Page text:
These attacks followed Saturday’s airstrike on the Dnipro residential complex, which was home to about 1,700 civilians.

Russian forces have struck civilian targets in Ukraine throughout the nearly 11-month war, but the apartment attack hit Ukraine hard.

In an address on Monday, President Vladimir Zelensky condemned the “evil” attacks on civilians and called on Russian citizens to rise up against their own military.

“I want to say to all those in Russia – and from Russia – who even now could not utter even a few words of condemnation of this terror, although they see and know everything very well,” said Mr. Zelensky.

“Your cowardly silence, your attempt to wait out what is happening, will end one day with the same terrorists coming after you,” he said. “Evil is very sensitive to cowardice. Evil always remembers those who fear it or try to bargain with it. And if he comes for you, there will be no one to protect you.”

The President of Ukraine also promised that “everyone will be brought to justice for terrorist attacks” against the Ukrainian people.

The harsh words came just weeks after signs emerged that Moscow and Kyiv were taking small steps toward possible peace talks.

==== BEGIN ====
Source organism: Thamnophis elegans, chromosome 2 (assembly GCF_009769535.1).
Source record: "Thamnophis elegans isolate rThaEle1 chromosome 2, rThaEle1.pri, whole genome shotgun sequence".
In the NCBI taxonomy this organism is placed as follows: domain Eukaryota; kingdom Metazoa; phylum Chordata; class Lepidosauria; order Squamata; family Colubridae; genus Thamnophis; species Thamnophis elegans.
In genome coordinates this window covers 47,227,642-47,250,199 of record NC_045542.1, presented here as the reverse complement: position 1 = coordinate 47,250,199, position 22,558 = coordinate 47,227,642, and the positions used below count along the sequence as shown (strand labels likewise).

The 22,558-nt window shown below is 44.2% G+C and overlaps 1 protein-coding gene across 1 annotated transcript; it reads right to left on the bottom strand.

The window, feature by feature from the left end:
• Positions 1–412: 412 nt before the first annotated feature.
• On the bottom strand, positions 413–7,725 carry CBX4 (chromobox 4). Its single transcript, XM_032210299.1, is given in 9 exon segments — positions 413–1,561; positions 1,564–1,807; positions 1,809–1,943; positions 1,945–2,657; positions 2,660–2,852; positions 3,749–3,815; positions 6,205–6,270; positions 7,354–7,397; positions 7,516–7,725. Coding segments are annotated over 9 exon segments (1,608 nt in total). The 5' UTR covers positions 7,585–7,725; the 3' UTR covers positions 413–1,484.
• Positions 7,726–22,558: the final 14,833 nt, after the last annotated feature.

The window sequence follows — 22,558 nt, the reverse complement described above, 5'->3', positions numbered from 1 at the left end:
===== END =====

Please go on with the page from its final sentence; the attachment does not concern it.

Ukraine has publicly insisted that any peace talks be based on Russia returning all captured Ukrainian territory, including Crimea, which Moscow forcibly annexed in 2014.

Meanwhile, Russian President Vladimir Putin called for a temporary ceasefire earlier this month to mark Orthodox Christmas, although Mr Zelensky and his Western allies dismissed the proposal as a cynical ploy to buy time for Russia to retool its troops.

Although the two sides are miles apart on terms, an apparent openness to at least considering the concept of talks has raised glimmers of hope that the war could end in 2023.

Tightening

Now experts say that the signs point in the other direction.

In a detailed analysis on Sunday, the Washington Institute for the Study of War (ISW) said that Russia appears to be preparing for a prolonged escalation in Ukraine.

“The Kremlin is likely preparing to take decisive strategic action in the next six months aimed at regaining the initiative and ending Ukraine’s current series of operational successes,” the think tank notes. “While Putin has not changed his war aims, there is evidence that he is changing fundamental aspects of Russia’s approach to war, undertaking several new lines of effort.”